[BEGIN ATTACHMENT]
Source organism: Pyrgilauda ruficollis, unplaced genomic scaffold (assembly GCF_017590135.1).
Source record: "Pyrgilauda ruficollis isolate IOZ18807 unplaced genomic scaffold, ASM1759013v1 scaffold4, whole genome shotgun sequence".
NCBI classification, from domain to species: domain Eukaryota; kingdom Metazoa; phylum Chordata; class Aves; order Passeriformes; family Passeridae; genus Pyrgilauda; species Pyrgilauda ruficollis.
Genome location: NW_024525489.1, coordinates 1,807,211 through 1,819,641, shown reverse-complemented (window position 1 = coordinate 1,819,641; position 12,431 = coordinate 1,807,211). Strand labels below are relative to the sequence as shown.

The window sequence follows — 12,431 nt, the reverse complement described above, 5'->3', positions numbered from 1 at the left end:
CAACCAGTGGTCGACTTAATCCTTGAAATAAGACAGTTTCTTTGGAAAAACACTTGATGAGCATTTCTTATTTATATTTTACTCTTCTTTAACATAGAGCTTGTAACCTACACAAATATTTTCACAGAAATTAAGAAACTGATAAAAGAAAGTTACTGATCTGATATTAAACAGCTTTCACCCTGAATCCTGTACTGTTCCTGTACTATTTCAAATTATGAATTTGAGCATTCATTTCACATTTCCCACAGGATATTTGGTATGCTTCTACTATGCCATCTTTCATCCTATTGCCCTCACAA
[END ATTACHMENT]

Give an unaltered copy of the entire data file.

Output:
Source organism: Pyrgilauda ruficollis, unplaced genomic scaffold (assembly GCF_017590135.1).
Source record: "Pyrgilauda ruficollis isolate IOZ18807 unplaced genomic scaffold, ASM1759013v1 scaffold4, whole genome shotgun sequence".
NCBI classification, from domain to species: domain Eukaryota; kingdom Metazoa; phylum Chordata; class Aves; order Passeriformes; family Passeridae; genus Pyrgilauda; species Pyrgilauda ruficollis.
Genome location: NW_024525489.1, coordinates 1,807,211 through 1,819,641, shown reverse-complemented (window position 1 = coordinate 1,819,641; position 12,431 = coordinate 1,807,211). Strand labels below are relative to the sequence as shown.

The window sequence follows — 12,431 nt, the reverse complement described above, 5'->3', positions numbered from 1 at the left end:
CAACCAGTGGTCGACTTAATCCTTGAAATAAGACAGTTTCTTTGGAAAAACACTTGATGAGCATTTCTTATTTATATTTTACTCTTCTTTAACATAGAGCTTGTAACCTACACAAATATTTTCACAGAAATTAAGAAACTGATAAAAGAAAGTTACTGATCTGATATTAAACAGCTTTCACCCTGAATCCTGTACTGTTCCTGTACTATTTCAAATTATGAATTTGAGCATTCATTTCACATTTCCCACAGGATATTTGGTATGCTTCTACTATGCCATCTTTCATCCTATTGCCCTCACAA